The Chinese authorities have been trying to prevent Dreaming Lhasa being shown in major film festivals worldwide – in at least one case by saying that they would withdraw a major Chinese film from the festival if it was shown.
Dreaming Lhasa, which will also show in Chicago, San Francisco, Boston and other US cities, is the first internationally recognized feature film by a Tibetan, in partnership with his Indian wife, to explore the contemporary reality of Tibet and the plight of exiles.
Mary Beth Markey, Vice President of the International Campaign for Tibet, said: “Beijing continues in its attempts to control the representation of Tibet to the international community, including putting pressure on film festivals not to show this powerful new film about the Tibetan struggle for freedom. The Chinese authorities are now promoting certain films in order to show their tolerance and encouragement of Tibetan artists and Tibetan culture. Unfortunately the Silent Holy Stones, although independently made by a well regarded Tibetan film-maker within Tibet, is being used by the PRC as a propaganda opportunity.”
Dreaming Lhasa, a film of political struggle and family reconciliation set among the exile Tibetan community in India, opens in New York on April 13 and can be seen in seven cities across the US this spring.
It is made by husband and wife team Ritu Sarin, from India, and Tibetan exile Tenzing Sonam, the major world documentary filmmakers on Tibet, whose work includes Shadow Circus (PBS), The Reincarnation of Khensur Rinpoche (BBC), and The Trials of Telo Rinpoche (BBC). Executive producer is actor and activist Richard Gere, chair of ICT’s board.
The Chinese authorities have been trying to prevent Dreaming Lhasa being shown in major film festivals worldwide. Chinese officials pressured the Toronto International Film Festival to remove the film from its program in 2005, the world premiere, but the festival refused. The film was also accepted by the Pusan International Film Festival in Korea to screen later that year when it was unexpectedly ‘de-selected’ at the last moment, with no explanation. Pusan was the launching pad for the Chinese Tibetan film – The Silent Holy Stones – which was officially promoted by Chinese authorities as being the ‘first Tibetan feature film’. Informed sources say that one of the conditions for being allowed to screen The Silent Holy Stones is that no Tibetan films made outside China can be screened with it. Dreaming Lhasa is the most prominent film to come out of the Tibetan diaspora and is certainly one of the main targets of this Chinese campaign to discourage screenings of films made by exile Tibetan filmmakers.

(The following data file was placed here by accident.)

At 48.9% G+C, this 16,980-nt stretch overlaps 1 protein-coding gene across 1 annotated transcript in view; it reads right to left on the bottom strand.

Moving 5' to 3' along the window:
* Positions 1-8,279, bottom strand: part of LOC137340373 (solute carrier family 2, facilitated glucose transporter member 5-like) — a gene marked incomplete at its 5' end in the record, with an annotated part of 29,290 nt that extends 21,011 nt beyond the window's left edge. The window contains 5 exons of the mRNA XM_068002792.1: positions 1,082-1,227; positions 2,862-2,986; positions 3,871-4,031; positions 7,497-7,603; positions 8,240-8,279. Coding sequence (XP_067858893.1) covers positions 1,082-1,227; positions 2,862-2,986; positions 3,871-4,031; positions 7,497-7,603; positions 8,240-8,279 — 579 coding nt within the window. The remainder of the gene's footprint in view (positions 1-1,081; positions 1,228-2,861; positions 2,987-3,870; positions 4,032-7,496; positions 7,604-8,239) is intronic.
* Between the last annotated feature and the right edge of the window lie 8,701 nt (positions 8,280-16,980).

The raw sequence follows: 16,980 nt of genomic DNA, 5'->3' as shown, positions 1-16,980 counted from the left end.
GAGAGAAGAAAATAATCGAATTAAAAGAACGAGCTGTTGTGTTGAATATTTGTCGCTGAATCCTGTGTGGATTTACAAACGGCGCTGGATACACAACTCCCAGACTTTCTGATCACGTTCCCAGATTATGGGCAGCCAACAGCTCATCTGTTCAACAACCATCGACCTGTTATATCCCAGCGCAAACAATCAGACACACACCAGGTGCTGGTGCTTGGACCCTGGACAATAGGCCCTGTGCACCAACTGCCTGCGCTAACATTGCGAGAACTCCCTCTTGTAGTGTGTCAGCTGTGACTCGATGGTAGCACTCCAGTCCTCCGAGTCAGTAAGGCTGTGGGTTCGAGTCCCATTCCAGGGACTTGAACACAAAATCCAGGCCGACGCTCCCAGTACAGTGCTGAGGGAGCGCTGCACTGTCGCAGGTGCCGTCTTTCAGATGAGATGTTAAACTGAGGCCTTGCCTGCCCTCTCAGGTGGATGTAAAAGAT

Film-maker Ritu Sarin said: “We wanted to involve Tibetans in telling their stories through the perspective of exiles who have lost their country.Although the protagonists’ story is fictional, it is an authentic rendering of the passions and concerns of Tibetan exiles, and the political prisoners who appear in the film tell their own, true stories. For these reasons, Dreaming Lhasa is a film that China does not want you to see.”
Ritu Sarin, from New Delhi, and Tenzing Sonam, who was born in northeastern India of Tibetan refugee parents, have been making documentaries on Tibetan subjects for many years but their longtime desire was to make a feature film that would tackle comprehensively the issues closest to their hearts – the political and cultural reality of Tibet under Chinese occupation, the in-between world of the younger generation of refugees who have never seen their homeland, and the gradual dying out of the older generation whose memories of a free Tibet are the only living link to the past.
The central characters of Dreaming Lhasa, Karma (the New York filmmaker) and Jigme (the lost rock musician in India), stem directly from Tenzing Sonam’s own experiences as a first-generation Tibetan exile who was born and brought up in India and then lived most of his adult life in the West before returning to Dharamsala. The character of Dhondup, the recent refugee from Tibet, grew out of a series of interviews that Ritu and Tenzing conducted in 1999 with former political prisoners from Tibet. These interviews had such a profound impact on the filmmakers that some of the interviewees actually appear as themselves in the film, giving their real-life testimonies to Karma.